Weak ivory trafficking penalty strengthened on appeal



Posted on 18 April 2012  | 
Ivory discovered hidden in truck transporting cocoa.
© WWF / Expedit FoudaEnlarge
An appeals court in the East Region of Cameroon has sentenced a group caught trafficking 44 ivory tusks to one year jail terms and damages of FCFA 100 million (US$ 200,000) to be paid to Cameroon’s Ministry of Forestry and Wildlife (MINFOF).

The judgment comes three months after a lower court sentenced the same suspects to just 30 days in jail term and a fine of less than FCFA 5 million. The ruling sparked a wave of condemnation from members of the international community, including WWF and LAGA, prompting Cameroon’s wildlife ministry to lodge an appeal.

The four defendants were arrested by forest rangers on routine patrol near Cameroon's Lobéké National Park in December. When rangers searched their truck they discovered 44 elephant tusks hidden between bags of cocoa.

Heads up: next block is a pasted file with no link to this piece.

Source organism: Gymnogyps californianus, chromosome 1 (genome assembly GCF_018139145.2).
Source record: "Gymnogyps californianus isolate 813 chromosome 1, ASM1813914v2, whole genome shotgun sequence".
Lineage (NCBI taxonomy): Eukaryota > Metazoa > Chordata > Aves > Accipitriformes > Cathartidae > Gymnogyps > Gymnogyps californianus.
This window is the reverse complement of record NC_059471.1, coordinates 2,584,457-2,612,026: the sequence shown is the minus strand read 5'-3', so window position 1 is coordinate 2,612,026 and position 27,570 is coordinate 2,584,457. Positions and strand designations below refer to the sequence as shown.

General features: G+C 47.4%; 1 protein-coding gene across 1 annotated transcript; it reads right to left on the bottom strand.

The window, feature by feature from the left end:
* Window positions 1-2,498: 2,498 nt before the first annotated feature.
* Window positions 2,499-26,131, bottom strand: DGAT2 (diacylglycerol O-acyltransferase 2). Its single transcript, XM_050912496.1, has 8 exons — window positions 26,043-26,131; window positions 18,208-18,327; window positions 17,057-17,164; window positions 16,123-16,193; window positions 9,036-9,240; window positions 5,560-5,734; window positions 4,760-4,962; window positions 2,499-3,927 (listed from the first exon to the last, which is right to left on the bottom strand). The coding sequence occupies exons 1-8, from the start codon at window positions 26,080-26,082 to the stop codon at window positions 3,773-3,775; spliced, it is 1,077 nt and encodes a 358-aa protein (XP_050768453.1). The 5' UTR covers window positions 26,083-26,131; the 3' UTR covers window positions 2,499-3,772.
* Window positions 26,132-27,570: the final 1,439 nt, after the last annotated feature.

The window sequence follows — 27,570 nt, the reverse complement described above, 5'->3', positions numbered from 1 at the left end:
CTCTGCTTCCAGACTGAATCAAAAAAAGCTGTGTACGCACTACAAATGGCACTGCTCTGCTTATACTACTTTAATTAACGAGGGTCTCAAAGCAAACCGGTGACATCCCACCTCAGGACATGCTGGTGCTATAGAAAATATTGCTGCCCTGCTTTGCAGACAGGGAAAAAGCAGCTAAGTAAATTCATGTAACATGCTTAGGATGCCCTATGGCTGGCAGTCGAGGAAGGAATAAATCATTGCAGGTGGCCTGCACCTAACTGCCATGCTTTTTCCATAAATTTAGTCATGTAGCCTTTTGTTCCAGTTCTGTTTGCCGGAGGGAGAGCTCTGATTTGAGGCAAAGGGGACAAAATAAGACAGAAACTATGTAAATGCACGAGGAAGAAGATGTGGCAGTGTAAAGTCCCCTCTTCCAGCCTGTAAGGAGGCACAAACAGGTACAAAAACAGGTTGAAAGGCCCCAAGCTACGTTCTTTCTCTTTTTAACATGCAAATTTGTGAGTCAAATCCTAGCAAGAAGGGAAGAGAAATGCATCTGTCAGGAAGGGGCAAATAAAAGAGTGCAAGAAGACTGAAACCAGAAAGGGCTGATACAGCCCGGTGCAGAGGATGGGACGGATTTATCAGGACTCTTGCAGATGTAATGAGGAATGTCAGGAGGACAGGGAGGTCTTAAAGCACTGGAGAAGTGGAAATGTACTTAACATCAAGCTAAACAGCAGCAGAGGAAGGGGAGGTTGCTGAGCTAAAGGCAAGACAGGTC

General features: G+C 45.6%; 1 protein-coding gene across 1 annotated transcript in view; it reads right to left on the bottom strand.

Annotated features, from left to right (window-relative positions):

This appeal court ruling comes just weeks after another court sentenced 17 wildlife traffickers to 30 month jail terms and fines of FCFA 77 million (US$ 160,000) in a separate case.

“This court judgment, though passed in the absence of the accused, is a demonstration that the judiciary is able to uphold Cameroon’s wildlife laws,” said David Hoyle, WWF-Cameroon Conservation Director.

Alain Bernard, Head of Legal Department for the Last Great Ape Organization (LAGA), says: 
“The court of appeal made a better application of the wildlife law than the first judge notably by considering section 158 of the 1994 wildlife law which provides penalties of 1 to 3 years imprisonment term for killing of a totally protected species, including elephants, while section 101 states that whoever is found with part of a protected species such as ivory is reported to have killed the animal as it was the case in this matter.”
Ivory discovered hidden in truck transporting cocoa.
© WWF / Expedit Fouda Enlarge

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